Cromniomancy Is A Form Of Divination That Relies On Reading?
Answer: Onion Sprouts
You have likely heard of reading palms to tell the future and checking tea leaves for omens, but unless you happen to have some very superstitious relatives from Europe, Africa, or northern Asia keeping this particular tradition alive, you’ve likely never heard of using the sprouting behavior of onions to forecast the future.
Yet using onions to divine the future, or, to be technical, engaging in cromniomancy, used to be a fairly common method of divination. Why onions instead of any other vegetable or fruit? Onions have long been held in high regard for their shape and layering: the spherical shape and the many layers of the vegetable have divine contexts in many cultures.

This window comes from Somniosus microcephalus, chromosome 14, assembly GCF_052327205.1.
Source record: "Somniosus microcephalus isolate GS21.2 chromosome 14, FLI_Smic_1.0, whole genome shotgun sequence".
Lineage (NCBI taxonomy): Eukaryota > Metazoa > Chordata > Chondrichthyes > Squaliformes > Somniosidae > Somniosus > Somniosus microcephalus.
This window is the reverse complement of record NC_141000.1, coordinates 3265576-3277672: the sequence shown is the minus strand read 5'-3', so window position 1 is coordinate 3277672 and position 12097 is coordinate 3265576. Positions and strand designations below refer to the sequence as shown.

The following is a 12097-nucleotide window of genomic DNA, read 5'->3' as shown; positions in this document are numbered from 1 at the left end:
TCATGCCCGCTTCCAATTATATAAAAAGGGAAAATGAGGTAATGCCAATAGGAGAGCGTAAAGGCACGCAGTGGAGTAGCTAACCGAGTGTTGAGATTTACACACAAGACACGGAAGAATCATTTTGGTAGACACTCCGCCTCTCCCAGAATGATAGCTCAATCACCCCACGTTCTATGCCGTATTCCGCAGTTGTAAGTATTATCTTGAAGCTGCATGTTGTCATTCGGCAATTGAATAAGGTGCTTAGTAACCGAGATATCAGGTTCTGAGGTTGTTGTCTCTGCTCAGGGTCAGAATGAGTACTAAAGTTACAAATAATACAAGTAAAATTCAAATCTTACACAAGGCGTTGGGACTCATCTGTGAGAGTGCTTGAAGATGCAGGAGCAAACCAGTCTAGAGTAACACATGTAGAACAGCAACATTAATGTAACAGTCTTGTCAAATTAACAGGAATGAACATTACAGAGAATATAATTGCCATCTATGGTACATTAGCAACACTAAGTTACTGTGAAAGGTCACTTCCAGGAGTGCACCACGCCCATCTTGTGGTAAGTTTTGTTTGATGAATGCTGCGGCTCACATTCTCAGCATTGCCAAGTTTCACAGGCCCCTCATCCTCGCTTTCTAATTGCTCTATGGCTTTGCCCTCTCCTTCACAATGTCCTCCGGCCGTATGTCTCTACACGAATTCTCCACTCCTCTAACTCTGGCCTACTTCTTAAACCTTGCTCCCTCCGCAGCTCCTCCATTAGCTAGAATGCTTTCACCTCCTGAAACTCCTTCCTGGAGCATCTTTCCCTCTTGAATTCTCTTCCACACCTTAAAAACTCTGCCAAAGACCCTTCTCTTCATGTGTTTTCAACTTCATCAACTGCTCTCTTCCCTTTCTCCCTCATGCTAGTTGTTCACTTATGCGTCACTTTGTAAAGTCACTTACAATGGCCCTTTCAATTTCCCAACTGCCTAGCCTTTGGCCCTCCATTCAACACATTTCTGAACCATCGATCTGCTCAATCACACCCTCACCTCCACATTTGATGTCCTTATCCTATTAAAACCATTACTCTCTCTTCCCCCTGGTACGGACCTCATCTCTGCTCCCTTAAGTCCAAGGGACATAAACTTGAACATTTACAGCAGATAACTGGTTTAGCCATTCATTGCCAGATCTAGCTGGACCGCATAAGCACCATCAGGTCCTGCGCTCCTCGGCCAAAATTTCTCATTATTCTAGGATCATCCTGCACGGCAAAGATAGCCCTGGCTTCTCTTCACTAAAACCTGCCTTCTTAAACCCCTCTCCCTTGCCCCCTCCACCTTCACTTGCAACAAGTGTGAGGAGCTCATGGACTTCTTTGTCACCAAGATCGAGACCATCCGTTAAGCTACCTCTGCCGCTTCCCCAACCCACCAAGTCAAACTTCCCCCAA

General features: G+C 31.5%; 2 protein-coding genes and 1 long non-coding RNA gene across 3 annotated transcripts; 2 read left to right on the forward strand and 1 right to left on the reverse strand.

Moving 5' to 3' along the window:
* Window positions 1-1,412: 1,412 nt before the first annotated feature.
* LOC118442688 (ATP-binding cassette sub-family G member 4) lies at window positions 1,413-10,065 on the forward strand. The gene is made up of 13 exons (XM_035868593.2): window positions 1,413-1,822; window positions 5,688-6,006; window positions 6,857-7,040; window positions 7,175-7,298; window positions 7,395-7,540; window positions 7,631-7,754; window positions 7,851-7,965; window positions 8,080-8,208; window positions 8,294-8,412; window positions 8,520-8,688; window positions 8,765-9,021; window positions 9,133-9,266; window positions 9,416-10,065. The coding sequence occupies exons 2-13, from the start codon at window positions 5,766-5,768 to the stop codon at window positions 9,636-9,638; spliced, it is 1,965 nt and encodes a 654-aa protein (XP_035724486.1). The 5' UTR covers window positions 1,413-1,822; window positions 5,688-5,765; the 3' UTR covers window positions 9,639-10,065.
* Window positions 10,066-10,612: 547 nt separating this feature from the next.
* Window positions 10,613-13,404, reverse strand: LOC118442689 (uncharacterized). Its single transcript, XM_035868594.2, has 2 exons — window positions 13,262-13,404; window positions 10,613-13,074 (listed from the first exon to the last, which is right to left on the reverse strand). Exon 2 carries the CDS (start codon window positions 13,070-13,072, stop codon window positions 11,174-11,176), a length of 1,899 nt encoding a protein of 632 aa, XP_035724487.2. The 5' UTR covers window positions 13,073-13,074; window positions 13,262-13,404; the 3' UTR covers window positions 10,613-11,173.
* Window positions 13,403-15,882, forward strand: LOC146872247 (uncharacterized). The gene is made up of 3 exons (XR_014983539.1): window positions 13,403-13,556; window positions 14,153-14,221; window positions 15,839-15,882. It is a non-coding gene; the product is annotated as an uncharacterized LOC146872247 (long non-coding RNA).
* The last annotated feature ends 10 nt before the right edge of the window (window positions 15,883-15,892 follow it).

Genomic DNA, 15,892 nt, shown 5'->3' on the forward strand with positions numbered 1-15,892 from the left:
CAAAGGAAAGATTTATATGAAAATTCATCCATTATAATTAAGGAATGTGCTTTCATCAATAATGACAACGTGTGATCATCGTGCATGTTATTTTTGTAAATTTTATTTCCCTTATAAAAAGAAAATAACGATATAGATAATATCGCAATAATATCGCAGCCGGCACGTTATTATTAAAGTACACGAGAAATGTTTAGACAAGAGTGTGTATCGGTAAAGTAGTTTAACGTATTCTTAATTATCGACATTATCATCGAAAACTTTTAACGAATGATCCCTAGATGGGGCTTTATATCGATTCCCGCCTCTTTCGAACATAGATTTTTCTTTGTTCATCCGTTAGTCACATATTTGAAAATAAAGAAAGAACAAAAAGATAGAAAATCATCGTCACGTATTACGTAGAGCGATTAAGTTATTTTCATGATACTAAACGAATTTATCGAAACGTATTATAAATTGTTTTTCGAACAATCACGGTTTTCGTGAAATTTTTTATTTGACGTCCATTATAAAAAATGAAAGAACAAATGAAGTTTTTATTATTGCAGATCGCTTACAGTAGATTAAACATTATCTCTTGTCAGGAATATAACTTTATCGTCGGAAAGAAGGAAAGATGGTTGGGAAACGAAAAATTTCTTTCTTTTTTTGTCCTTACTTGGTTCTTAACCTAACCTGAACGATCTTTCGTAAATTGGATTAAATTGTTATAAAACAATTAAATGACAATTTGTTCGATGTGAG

The way onions were used for divination varied as much as the old cultures that believed in the process. A widely used method was to select similarly sized onions and carve the names of people on them. Sometimes the technique was simply used to check in on far flung kin—the better the sprout, the better the kin were doing. Sometimes the method was used to decide between people, like romantic suitors—the faster sprouting onion was the mate you should pick. Other times, the methodology was more complex (though still just as dubious in utility).
In southern Germany, for example, onions were used to forecast the weather for the year ahead via an elaborate process wherein twelve big, sphere-like pieces of onion were lined up on a board, a grain of salt was put into each, and then they were left overnight in a cold (but not freezing) room. The next day, the amount of liquid found in each onion piece predicted the amount of precipitation for the month that onion stood in for.
We don’t know about you, but that kind of weather forecasting makes checking a ground hog’s shadow to forecast spring seem down right scientifically rigorous.